The most troubling fictionalisation, however, is Benedict’s confession to Bergoglio. Meirelles muffles the dialogue, so we don’t actually hear what he says. But it seems we are to believe that Benedict confesses to knowingly reassigning predator priests—something not supported by his actual biography. The admission of guilt is prefaced by a vague reference to Marcial Maciel, the notorious sex abuser who founded the Legionaries of Christ. Ratzinger’s role in that case, however, was quite different from that implied by the movie. Far from enabling Maciel, Ratzinger, in his capacity as prefect of the Congregation for the Doctrine of the Faith, strove to have him removed from ministry; it was John Paul II who resisted. As pope, Benedict finally got rid of Maciel, sentencing him to “a life of prayer and penance.”
Did Ratzinger perhaps reassign predator priests while he was archbishop of Munich? Anything is possible, and certainly this sort of thing happened in many dioceses. But it is not a known fact that Benedict did so, and on a topic like this, an admission of guilt is far from a harmless artistic embellishment. This stuff is radioactive.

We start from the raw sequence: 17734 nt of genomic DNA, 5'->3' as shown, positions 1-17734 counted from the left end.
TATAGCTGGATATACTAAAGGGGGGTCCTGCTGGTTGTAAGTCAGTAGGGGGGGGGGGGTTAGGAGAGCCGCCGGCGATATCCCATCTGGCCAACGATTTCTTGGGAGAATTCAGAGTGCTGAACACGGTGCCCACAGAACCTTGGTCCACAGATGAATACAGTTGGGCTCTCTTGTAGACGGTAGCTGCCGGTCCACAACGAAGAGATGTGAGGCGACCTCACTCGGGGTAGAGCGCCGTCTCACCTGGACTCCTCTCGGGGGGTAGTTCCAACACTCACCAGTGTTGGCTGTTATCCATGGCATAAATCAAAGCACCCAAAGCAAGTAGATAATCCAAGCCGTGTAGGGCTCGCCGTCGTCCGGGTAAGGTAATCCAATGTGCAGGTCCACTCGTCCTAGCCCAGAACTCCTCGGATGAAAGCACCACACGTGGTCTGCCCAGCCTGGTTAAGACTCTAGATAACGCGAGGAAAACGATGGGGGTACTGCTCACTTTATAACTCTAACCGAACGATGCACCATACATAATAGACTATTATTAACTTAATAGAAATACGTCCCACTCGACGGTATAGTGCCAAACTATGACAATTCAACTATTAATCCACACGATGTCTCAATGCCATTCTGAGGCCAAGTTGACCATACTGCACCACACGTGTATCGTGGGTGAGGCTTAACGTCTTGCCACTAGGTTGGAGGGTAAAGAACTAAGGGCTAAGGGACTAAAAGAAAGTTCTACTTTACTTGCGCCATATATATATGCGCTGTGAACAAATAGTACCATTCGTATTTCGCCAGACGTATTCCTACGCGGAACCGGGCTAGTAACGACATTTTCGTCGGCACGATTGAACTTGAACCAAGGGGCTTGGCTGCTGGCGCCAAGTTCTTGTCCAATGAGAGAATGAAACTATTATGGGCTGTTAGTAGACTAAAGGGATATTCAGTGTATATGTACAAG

Obviously, Meirelles wanted to dramatise a relationship in which two men acknowledge their sins and confide in one another about their feelings of unworthiness for the great office they have been called to fill. And many viewers like to see antagonists arrive at forgiveness and reconciliation. The imagined dynamic between the two men is the most engaging aspect of the film, the most hilarious, and also the most meaning-laden—and the confession scene is part of it. Yet to suggest complicity in the sex-abuse scandals without a solid anchor in fact needlessly complicates things. Wasn’t there something that Benedict actually felt remorseful about to depict instead?
Glorious journeys do unfold, despite all of our mistakes. And sometimes, tradition and progress meet—and embrace. That’s the uplifting message of The Two Popes. If only it could happen in real-life Rome.
Rita Ferrone is the author of several books about liturgy, including Liturgy: Sacrosanctum Concilium (Paulist Press). She is a contributing writer to Commonweal.
Reproduced with the permission of Commonweal Magazine.